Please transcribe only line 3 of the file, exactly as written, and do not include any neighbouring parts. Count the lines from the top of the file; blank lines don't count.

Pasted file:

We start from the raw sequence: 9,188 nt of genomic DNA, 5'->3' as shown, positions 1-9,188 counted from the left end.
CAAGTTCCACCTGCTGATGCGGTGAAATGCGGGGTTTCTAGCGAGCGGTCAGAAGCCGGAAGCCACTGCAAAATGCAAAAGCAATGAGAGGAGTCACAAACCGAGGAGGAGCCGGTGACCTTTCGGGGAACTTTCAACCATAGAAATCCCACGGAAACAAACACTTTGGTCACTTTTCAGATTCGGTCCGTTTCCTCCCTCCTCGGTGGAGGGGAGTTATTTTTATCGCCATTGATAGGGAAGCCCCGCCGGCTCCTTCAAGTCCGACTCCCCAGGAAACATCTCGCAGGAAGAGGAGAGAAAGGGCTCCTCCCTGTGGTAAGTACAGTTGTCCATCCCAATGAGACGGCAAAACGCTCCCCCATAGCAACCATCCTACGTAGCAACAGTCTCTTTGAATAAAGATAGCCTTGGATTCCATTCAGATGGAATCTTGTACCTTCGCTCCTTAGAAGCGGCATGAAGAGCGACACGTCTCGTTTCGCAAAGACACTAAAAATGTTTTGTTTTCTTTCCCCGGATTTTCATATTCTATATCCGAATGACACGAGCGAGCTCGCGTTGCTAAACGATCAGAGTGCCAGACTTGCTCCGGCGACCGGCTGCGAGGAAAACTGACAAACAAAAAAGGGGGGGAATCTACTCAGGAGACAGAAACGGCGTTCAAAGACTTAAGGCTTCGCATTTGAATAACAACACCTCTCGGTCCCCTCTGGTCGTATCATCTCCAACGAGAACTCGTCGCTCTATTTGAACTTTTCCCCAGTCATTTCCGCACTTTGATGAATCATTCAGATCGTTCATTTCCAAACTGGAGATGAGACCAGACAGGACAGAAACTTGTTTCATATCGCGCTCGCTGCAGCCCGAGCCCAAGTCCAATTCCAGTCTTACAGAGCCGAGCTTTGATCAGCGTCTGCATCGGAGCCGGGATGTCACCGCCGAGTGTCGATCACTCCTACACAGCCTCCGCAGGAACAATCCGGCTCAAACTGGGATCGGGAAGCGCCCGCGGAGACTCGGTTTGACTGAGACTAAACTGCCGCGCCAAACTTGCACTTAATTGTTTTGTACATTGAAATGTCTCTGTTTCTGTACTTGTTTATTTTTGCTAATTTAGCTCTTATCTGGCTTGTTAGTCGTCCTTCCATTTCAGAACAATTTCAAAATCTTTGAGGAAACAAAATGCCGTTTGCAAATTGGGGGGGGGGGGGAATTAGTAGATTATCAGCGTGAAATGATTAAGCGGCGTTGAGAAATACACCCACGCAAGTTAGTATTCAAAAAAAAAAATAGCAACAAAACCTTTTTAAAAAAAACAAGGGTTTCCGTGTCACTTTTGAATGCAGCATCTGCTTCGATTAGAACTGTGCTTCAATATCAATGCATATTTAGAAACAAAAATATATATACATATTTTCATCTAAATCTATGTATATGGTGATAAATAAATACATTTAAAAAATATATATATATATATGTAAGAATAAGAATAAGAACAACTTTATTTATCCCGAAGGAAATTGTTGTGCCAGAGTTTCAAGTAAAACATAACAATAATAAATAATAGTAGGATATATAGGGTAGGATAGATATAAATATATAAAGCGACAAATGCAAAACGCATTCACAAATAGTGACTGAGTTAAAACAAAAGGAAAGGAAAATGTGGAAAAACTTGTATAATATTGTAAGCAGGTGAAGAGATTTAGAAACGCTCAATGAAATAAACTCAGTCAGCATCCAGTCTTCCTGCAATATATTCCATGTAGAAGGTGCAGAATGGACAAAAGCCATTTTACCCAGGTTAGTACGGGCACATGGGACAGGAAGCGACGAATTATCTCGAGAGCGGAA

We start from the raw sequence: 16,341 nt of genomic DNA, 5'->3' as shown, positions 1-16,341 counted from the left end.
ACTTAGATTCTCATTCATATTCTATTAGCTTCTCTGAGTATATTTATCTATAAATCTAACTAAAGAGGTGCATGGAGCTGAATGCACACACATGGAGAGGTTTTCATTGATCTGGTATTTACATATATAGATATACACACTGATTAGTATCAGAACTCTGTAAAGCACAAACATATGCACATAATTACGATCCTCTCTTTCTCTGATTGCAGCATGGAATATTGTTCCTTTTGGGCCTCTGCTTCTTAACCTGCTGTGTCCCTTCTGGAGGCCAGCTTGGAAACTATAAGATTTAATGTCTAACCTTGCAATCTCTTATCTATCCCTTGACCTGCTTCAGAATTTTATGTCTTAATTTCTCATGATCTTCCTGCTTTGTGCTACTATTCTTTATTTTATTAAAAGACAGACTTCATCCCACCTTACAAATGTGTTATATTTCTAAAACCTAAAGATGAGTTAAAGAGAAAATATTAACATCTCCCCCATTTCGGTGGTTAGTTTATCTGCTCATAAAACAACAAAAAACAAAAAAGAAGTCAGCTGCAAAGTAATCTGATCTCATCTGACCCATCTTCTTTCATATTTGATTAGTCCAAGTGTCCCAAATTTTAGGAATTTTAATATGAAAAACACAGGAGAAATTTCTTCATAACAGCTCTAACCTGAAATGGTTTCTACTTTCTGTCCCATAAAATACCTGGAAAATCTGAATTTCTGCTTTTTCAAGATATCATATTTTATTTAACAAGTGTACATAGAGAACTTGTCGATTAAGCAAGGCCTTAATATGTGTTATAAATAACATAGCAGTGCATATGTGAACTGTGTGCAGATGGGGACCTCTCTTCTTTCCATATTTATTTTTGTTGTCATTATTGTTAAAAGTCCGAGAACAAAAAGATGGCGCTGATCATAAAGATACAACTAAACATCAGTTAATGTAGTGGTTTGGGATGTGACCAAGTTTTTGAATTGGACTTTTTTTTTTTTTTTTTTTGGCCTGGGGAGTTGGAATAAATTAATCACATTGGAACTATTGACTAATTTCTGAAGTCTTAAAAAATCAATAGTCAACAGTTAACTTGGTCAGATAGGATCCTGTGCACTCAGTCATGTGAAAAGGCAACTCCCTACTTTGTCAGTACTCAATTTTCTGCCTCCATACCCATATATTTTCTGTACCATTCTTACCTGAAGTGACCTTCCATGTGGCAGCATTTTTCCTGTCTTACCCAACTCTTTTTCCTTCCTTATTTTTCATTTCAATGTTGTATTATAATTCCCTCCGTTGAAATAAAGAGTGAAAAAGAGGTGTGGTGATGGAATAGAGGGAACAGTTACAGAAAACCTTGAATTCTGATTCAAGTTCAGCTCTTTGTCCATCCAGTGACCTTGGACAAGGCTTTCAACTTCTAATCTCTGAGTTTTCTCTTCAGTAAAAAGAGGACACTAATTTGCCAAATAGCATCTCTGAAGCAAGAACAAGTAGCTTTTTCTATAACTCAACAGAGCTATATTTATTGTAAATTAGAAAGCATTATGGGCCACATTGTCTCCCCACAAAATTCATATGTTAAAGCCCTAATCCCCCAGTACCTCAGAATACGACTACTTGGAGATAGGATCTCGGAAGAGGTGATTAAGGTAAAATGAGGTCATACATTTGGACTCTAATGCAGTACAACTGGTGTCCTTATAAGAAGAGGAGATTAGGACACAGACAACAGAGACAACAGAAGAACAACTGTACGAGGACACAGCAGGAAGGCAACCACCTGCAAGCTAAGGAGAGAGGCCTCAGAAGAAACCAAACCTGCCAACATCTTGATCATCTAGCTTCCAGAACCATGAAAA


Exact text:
We start from the raw sequence: 16,341 nt of genomic DNA, 5'->3' as shown, positions 1-16,341 counted from the left end.